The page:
A few weeks into our marriage, Jason made a heartbreaking declaration over a bowl of spaghetti.
“I don’t think I like pasta.”
He might as well have said “I don’t think I want kids” or “I think God is calling me to be a missionary in Iran.” There are certain things one should discuss before saying “I do,” but I never thought to bring up noodles—my absolute favorite food. Is this what we meant in our marriage vows when we promised unconditional, sacrificial love?
For the last four years, I have loved Jason well. My favorite Italian cookbooks collected dust on a shelf while I figured how to make a mean bowl of rice. I secretly rejoiced when he had to work through dinner or make overnight trips for job interviews; eating alone meant eating PASTA, MY PRECIOUS.
The honeymoon period apparently ended a few weeks after our fourth anniversary. I bought a pound of Italian sausage and some fresh basil at the farmers market. “I’m making pasta and Jason will deal with it,” I resolved (with just the teensiest, semolina-deprived chip on my shoulder).
I was prepared for a heavy sigh as I placed the plate of baked penne in front of him. The kind that said, I guess I’ll just have cereal since apparently you don’t love me any more. Instead, he gave an appreciative murmur and cleaned his plate. “Is there more of this?” He asked hopefully, peering into the kitchen.
“I thought you didn’t like pasta!” I protested.
He thought for a minute. “I guess I just don’t like long pastas. You know. The slimy kind.”
After four years of self-deprivation, I suppose I could have been a little angry. Or perhaps I should have seen this coming, considering Jason once announced he didn’t care for pork, then later asked me why we stopped buying sausage. (Turns out, he didn’t like ham.) But mostly I felt like the clouds had parted. A culinary staple, finally returned to its rightful spot at our table.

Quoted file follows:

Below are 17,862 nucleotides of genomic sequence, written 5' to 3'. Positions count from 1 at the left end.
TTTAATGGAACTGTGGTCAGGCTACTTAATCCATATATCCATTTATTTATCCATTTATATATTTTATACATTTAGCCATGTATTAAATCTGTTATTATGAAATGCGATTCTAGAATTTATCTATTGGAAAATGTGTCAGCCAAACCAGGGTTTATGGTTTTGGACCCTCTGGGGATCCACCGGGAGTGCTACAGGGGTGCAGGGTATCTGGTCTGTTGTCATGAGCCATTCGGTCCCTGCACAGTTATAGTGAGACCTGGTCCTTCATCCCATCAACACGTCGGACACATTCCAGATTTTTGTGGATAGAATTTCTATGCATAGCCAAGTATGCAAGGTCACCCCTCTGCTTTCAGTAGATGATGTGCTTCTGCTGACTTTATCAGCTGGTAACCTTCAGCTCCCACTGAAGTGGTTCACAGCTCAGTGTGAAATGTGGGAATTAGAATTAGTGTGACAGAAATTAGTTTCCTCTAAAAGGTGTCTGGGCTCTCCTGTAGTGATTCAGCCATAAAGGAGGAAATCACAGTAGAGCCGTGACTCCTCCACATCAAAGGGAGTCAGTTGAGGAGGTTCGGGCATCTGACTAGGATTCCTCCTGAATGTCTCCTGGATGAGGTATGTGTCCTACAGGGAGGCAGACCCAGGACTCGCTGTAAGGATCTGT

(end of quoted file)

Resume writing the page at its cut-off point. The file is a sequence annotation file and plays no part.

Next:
I still needed to confirm the penne wasn’t a one-hit wonder. Without the cloak of oozing cheese, would noodle still be welcome in the Aprill house? This recipe delivered my answer. Pasta = yes. Sun-dried tomatoes = not on a certain husband’s plate. (Although maybe it’s time he learned some self-sacrifice, too….)
Walnut Basil Pesto with Bowties and Sun-Dried Tomatoes
My past attempts at making homemade pesto left me frustrated. It tasted wonderful, but the color was drab—nothing like the bright green sauces you’d find at a restaurant. My first run at this recipe was no different. I considered Photoshopping the heck out of it (hello, “selective color!”) but threw in a handful of fresh spinach at the last minute. Bingo. The taste was virtually unaffected, and the pasta stayed a vibrant, grassy green through the next day’s lunch.
Serves 4 as a main dish or 6-8 as a side
For the pesto:
- 3/4 cup shelled walnut halves
- 1 cup packed fresh basil leaves
- 1/2 cup packed fresh spinach
- 2 garlic cloves
- 1/2 cup shredded Parmesan cheese
- 1/3 cup olive oil
- Salt and pepper, to taste
For the pasta:
- 16 oz. farfalle (bow tie) pasta
- 1 cup diced chicken breast (optional)
- 1/3 cup diced sun-dried tomatoes
- 1 cup pasta water, reserved
- Parmesan cheese, for serving
Heat a small frying pan over medium heat. Add the walnuts and toast until fragrant, about 2-3 minutes. Add walnuts, basil, spinach, garlic, Parmesan, and olive oil to the bowl of a food processor. Pulse until ingredients are incorporated and sauce reaches desired consistency. (I like mine pretty smooth.) Add salt and pepper to taste.
Cook pasta according to package directions. Before draining, dump about a cup of the cooking liquid into a small bowl. Then transfer pasta to colander to drain. (It doesn’t need to drain long; I left mine in the sink for all of 10 seconds.) Transfer pasta back to the cooking pot. Add the pesto, chicken, and sun-dried tomatoes and toss until evenly coated. If the pesto is clumping together, add some of the reserved cooking water, about two tablespoons at a time. (Since my pasta was still pretty wet, I didn’t wind up using any of the reserved liquid.) Serve with freshly-grated Parmesan cheese.